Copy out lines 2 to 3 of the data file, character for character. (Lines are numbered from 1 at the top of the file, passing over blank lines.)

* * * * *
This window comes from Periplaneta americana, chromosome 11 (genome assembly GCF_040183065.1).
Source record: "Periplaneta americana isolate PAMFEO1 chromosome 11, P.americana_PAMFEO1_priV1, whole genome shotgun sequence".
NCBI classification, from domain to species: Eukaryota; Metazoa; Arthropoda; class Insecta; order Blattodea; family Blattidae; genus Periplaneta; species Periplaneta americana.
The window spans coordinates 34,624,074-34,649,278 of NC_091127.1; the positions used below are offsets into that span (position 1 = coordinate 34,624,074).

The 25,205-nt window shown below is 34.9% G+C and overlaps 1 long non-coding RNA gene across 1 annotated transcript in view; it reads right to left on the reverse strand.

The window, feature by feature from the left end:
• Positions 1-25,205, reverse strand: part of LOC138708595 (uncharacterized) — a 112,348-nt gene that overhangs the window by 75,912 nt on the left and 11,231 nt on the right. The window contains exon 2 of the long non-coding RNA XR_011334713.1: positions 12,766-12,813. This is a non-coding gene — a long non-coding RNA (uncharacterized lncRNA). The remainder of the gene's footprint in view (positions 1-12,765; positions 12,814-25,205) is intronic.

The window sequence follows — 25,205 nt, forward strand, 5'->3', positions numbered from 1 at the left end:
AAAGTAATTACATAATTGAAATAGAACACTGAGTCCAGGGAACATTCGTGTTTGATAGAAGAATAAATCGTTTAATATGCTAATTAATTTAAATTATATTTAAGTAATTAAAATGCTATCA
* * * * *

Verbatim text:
Source record: "Periplaneta americana isolate PAMFEO1 chromosome 11, P.americana_PAMFEO1_priV1, whole genome shotgun sequence".
NCBI classification, from domain to species: Eukaryota; Metazoa; Arthropoda; class Insecta; order Blattodea; family Blattidae; genus Periplaneta; species Periplaneta americana.